The Matter of Britain: Blake, Milton, and the Ancient Britons - Whittaker, Jason
This chapter in the volume Blake, Nation and Empire, was part of a publication that emerged from the 2000 William Blake exhibition at Tate Britain gallery, and to which Whittaker was invited to speak. The book set out to challenge the orthodoxy of the politics of William Blake as exclusively radical, defined by his participation in the revolutionary ferment of the 1790s. It examines his work in the context of emergent discourses of nation and empire, and of the construction of a public sphere, and restored the longevity to his artistic career by placing particular emphasis on his output in...
Post-Marxism and British and American fiction - Rowcroft, Andrew
After discussing the intellectual history of post-Marxism, the paper offers a synopsis of my PhD thesis which stages a number of confrontations between the literary narratives of Jonathan Lethem, China Miéville, Thomas Pynchon, David Peace, Kim Stanley Robinson and Dana Spiotta, and the theoretical positions of Ernesto Laclau & Chantal Mouffe, Slavoj Žižek, Alain Badiou, Michael Hardt and Antonio Negri.
Sharon Ruston's 'Creating romanticism: case studies in the literature, science and medicine of the 1790s' [Palgrave: 2013] - Davies, John Francis
This book argues that the term 'Romanticism' should be more culturally-inclusive, recognising the importance of scientific and medical ideas that helped shape some of the key concepts of the period, such as natural rights, the creative imagination and the sublime. The book discusses a range of authors including Joanna Baillie, Edmund Burke, Erasmus Darwin, William Godwin, Joseph Priestly, Mary Shelley, and Mary Wollstonecraft. Humphry Davy is given particular attention and his poetry and chemistry are explored as central to Romantic efforts in both poetry and science.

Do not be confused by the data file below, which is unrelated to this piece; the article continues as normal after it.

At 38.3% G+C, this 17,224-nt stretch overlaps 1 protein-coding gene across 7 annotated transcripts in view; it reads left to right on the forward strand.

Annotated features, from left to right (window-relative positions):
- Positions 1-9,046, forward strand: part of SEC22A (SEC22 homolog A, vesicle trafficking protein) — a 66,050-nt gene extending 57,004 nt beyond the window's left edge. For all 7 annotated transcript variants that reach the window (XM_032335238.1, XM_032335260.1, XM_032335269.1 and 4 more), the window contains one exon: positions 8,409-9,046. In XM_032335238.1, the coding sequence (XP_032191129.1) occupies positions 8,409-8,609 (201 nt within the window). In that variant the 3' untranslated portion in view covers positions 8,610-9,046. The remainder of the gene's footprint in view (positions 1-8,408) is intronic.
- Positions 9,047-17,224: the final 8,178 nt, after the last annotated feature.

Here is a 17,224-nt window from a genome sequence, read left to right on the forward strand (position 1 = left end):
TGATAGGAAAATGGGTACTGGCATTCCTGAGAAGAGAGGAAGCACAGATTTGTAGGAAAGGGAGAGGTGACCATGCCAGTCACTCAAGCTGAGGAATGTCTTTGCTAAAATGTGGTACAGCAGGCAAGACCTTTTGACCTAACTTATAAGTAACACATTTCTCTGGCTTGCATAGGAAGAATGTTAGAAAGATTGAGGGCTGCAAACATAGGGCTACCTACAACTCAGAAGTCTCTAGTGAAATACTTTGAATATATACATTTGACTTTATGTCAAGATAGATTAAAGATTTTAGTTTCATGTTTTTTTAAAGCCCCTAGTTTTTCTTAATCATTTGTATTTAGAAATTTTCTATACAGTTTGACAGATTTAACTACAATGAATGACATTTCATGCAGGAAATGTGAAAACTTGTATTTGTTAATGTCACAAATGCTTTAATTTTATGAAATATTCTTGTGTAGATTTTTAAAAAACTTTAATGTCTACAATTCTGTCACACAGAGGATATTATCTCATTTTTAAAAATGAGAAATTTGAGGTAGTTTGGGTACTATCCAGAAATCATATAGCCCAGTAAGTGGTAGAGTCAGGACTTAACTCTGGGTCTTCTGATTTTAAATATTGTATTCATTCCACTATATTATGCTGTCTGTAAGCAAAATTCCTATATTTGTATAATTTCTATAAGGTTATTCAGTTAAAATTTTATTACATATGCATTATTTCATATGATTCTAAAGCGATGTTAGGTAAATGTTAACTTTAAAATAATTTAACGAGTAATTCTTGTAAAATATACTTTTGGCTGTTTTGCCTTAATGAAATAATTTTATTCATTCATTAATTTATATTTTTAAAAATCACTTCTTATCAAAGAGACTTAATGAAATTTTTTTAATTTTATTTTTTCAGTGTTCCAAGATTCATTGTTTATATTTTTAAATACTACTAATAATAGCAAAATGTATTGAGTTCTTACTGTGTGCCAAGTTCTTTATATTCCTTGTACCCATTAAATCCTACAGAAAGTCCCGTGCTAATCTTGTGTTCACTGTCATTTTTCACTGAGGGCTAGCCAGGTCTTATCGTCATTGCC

Literature and photography in transition, 1850-1915 - Clayton, Owen
Literature and Photography in Transition, 1850-1915 looks at how British and American writers used early photography and film as illustrations and metaphors. It concentrates on five figures in particular: Henry Mayhew, Robert Louis Stevenson, Amy Levy, William Dean Howells, and Jack London, each of whom deals with the transition between photographic methodologies. The book argues that their writing can be analysed most fruitfully via a consideration of technological difference.
'"As the road leads cursed and charmed": the disappointed traveller in Joni Mitchell's 'Hejira.'' - Charnock, Ruth
My paper, entitled “‘As the road leads cursed and charmed’: the disappointed traveller in Joni Mitchell’s Hejira“ reads Mitchell’s 1976 album [which takes its title from the Arabic meaning ‘flight’ or ‘emigration’] as an exercise in failed flight, both from the stultifying intimacy of personal relationships and the diktats of the music industry. Whilst tracks such as ‘Coyote’, ‘Black Crow’ and ‘Refuge of the Roads’ [along with the nomadic imagery of the album’s cover] initially seem to exult in the potentiality of the road, I will argue that Hejira is profoundly ambivalent about the possibility of escape, an ambivalence most...
Elizabeth Gaskell and the Madonna: metaphors of the maternal divine - Styler, Rebecca